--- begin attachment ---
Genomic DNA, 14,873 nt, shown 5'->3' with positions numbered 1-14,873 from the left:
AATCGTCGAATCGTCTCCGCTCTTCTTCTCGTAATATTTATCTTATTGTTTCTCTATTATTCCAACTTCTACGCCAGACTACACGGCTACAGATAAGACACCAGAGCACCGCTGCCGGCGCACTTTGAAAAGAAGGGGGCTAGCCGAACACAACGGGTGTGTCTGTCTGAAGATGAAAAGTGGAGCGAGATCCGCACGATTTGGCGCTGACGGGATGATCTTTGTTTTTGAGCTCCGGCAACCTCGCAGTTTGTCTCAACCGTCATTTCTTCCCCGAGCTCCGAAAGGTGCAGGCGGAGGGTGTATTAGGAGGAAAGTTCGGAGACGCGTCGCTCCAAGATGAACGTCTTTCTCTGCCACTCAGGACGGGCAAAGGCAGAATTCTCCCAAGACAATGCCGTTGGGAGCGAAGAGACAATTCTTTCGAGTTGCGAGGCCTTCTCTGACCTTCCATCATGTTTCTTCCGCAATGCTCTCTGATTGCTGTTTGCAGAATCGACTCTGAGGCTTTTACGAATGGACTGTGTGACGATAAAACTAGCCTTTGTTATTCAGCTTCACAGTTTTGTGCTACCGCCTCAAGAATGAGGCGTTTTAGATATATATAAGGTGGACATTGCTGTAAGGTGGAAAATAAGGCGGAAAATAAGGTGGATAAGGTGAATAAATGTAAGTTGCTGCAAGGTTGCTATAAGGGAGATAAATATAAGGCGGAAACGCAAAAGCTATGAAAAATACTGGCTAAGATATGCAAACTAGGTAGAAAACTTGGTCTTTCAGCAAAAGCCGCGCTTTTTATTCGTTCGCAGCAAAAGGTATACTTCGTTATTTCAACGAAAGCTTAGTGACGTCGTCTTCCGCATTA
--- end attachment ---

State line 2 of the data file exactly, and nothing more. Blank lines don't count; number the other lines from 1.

AATCGTCGAATCGTCTCCGCTCTTCTTCTCGTAATATTTATCTTATTGTTTCTCTATTATTCCAACTTCTACGCCAGACTACACGGCTACAGATAAGACACCAGAGCACCGCTGCCGGCGCACTTTGAAAAGAAGGGGGCTAGCCGAACACAACGGGTGTGTCTGTCTGAAGATGAAAAGTGGAGCGAGATCCGCACGATTTGGCGCTGACGGGATGATCTTTGTTTTTGAGCTCCGGCAACCTCGCAGTTTGTCTCAACCGTCATTTCTTCCCCGAGCTCCGAAAGGTGCAGGCGGAGGGTGTATTAGGAGGAAAGTTCGGAGACGCGTCGCTCCAAGATGAACGTCTTTCTCTGCCACTCAGGACGGGCAAAGGCAGAATTCTCCCAAGACAATGCCGTTGGGAGCGAAGAGACAATTCTTTCGAGTTGCGAGGCCTTCTCTGACCTTCCATCATGTTTCTTCCGCAATGCTCTCTGATTGCTGTTTGCAGAATCGACTCTGAGGCTTTTACGAATGGACTGTGTGACGATAAAACTAGCCTTTGTTATTCAGCTTCACAGTTTTGTGCTACCGCCTCAAGAATGAGGCGTTTTAGATATATATAAGGTGGACATTGCTGTAAGGTGGAAAATAAGGCGGAAAATAAGGTGGATAAGGTGAATAAATGTAAGTTGCTGCAAGGTTGCTATAAGGGAGATAAATATAAGGCGGAAACGCAAAAGCTATGAAAAATACTGGCTAAGATATGCAAACTAGGTAGAAAACTTGGTCTTTCAGCAAAAGCCGCGCTTTTTATTCGTTCGCAGCAAAAGGTATACTTCGTTATTTCAACGAAAGCTTAGTGACGTCGTCTTCCGCATTA